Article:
Courtesy San Francisco Giants media services

Roger Goodell: 'What we are trying to stay out of is politics'


Roger Goodell: 'What we are trying to stay out of is politics'

NEW YORK — The NFL is not changing its national anthem policy to require players to stand during the national anthem.

Commissioner Roger Goodell and several owners said Wednesday at the league’s fall meetings that altering the language from “should stand” to “must stand” was not discussed.

New York Giants owner John Mara noted that Cowboys owner Jerry Jones “spoke at length” to the other owners about the anthem issue. Jones has said any Dallas player who doesn’t stand for “The Star-Spangled Banner” would not be playing.

Goodell reiterated that the league and its 32 clubs “believe everyone should stand for the national anthem. It’s an important part of our policy and the game. It’s important to honor our flag and our country and I think our fans expect that.”

Asked about any owners who threatened discipline for players who didn’t stand, Goodell said the owners didn’t discuss it.

“There was a fair amount of conversation and I think our clubs see it the same way. I can’t deal with hypotheticals,” Goodell said.

Reminded that President Donald Trump tweeted again Wednesday about the demonstrations during the anthem, Goodell said there was nothing unpatriotic about his league.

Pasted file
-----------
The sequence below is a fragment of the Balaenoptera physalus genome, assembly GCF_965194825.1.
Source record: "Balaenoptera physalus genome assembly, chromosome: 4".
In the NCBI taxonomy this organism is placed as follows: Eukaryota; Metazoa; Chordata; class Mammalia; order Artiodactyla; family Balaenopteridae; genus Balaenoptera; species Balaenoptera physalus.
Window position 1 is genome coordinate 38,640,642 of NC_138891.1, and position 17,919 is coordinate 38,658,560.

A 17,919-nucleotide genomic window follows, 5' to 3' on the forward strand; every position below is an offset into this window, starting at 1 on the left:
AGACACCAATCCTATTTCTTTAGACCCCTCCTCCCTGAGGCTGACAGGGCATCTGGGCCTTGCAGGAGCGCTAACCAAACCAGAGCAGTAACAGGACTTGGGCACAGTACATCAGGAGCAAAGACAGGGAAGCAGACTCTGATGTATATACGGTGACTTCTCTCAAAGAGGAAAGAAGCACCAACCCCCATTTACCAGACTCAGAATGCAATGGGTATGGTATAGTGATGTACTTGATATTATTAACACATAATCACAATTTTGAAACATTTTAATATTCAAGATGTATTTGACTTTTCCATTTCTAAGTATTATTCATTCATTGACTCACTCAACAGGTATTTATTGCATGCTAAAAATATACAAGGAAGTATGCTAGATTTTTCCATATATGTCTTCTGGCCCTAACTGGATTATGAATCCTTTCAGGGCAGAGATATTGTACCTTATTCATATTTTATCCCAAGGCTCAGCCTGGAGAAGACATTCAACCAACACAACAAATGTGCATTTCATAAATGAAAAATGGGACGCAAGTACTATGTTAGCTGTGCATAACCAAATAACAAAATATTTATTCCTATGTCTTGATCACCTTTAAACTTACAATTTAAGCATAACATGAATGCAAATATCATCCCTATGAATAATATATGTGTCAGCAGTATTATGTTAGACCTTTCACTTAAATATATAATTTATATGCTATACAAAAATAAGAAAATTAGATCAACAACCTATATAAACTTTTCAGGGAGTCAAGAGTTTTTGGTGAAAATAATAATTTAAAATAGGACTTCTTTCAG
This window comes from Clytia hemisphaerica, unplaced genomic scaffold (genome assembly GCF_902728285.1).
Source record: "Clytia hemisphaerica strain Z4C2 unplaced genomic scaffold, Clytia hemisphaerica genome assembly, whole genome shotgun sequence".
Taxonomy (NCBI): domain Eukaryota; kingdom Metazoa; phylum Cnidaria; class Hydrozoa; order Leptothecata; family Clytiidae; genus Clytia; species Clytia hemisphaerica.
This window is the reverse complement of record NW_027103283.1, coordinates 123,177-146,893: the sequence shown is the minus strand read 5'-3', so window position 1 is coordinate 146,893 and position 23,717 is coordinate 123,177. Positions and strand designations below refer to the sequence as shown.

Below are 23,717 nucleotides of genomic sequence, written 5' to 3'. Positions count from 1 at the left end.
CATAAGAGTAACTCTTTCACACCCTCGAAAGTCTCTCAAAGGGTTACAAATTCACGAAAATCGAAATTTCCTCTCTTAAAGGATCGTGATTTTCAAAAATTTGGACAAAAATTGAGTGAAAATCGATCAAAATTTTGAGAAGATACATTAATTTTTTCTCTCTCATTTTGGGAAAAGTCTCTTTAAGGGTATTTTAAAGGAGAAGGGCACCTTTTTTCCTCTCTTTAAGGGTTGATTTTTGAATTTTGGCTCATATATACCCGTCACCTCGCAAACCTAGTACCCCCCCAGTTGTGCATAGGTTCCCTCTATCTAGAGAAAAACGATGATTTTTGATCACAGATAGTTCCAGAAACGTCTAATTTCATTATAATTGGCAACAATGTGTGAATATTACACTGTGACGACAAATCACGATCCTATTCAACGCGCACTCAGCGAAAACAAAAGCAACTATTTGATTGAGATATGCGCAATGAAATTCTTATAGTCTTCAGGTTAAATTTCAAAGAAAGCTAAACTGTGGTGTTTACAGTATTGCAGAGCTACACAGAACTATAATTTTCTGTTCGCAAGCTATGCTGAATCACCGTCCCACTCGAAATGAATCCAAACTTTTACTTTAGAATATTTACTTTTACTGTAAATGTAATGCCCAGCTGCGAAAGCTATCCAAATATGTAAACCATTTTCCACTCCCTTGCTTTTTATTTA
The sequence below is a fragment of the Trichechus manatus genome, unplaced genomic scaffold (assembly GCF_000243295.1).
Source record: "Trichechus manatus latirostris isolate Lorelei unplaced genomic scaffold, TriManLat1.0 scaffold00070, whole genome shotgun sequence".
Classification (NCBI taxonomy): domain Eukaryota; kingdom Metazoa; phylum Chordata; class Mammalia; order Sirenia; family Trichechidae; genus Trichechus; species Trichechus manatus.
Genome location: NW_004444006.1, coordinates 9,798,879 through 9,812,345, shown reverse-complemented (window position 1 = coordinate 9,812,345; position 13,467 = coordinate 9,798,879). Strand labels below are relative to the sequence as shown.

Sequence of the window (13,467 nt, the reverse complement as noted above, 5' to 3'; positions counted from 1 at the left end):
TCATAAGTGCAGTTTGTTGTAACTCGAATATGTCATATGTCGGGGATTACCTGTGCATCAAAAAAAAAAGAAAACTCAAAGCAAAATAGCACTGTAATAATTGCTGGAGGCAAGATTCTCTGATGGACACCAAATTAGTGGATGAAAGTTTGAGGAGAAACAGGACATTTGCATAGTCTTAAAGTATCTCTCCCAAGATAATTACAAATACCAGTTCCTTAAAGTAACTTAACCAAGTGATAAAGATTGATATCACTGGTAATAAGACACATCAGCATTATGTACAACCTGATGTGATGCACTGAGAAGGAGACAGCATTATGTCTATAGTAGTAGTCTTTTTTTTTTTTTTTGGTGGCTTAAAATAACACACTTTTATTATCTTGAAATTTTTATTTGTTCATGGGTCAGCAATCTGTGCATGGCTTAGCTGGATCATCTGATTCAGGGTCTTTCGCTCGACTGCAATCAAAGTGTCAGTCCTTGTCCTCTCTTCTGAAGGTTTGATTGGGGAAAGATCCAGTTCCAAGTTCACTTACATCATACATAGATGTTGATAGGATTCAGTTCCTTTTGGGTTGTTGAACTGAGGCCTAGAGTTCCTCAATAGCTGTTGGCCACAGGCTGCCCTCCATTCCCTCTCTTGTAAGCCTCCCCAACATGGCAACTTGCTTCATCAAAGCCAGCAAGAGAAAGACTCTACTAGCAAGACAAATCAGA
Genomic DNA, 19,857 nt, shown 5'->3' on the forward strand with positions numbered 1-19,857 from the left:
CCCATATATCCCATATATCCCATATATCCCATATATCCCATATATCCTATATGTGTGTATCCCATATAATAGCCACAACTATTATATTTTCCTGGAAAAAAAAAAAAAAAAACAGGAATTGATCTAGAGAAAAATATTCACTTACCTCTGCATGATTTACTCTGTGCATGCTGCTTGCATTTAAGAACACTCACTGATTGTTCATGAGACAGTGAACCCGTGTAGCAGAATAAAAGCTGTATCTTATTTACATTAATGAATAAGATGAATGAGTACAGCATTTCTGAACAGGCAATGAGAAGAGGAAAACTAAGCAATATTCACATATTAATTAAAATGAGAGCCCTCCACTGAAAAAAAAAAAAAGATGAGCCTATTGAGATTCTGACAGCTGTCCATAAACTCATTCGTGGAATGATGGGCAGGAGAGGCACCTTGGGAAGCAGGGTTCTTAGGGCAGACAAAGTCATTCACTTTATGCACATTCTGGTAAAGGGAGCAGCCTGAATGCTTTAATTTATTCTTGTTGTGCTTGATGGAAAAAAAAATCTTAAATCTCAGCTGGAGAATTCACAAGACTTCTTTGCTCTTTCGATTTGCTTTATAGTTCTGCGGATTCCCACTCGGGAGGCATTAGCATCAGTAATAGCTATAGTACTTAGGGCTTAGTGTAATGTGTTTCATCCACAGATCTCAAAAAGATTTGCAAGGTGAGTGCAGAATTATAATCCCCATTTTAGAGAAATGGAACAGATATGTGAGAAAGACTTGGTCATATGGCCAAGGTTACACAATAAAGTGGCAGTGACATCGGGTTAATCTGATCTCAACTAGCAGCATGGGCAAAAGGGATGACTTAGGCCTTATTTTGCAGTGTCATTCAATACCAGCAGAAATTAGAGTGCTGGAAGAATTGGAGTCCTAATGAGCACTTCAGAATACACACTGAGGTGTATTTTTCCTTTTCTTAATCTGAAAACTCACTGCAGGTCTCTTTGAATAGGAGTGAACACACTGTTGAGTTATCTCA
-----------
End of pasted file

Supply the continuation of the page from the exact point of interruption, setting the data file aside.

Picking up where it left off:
“Everyone feels strongly about our country and have pride,” he said, adding the NFL is “not afraid of tough conversations.

“What we are trying to stay out of is politics.”

Goodell noted that only six or seven players are still kneeling or are involved in protests.

“We hope we will continue to work to put that at zero,” he said.

On Tuesday, in an unprecedented move for a league meeting, a group of 11 owners and more than a dozen players met for more than two hours at NFL headquarters. Among the topics discussed was enhancing the players’ platforms for speaking out on social issues.

“I understand the way they feel about these issues,” Goodell said Wednesday. “We feel the same about patriotism and the flag and I believe our players feel that way. We have a great deal of support for the efforts of our players.”

Gameday: Can Kings slow down Rockets from beyond the arc?


Gameday: Can Kings slow down Rockets from beyond the arc?

Sacramento rebooted the franchise at the trade deadline last season and begin anew this season with veteran additions Vince Carter, George Hill and Zach Randolph to compliment a bevy of young players. 

Houston reloaded in the offseason, adding nine-time All-Star Chris Paul and a veteran defenders P.J. Tucker and Luc Mbah a Moute. They put on a show against the Warriors and look like one of the best the Western Conference has to offer once again.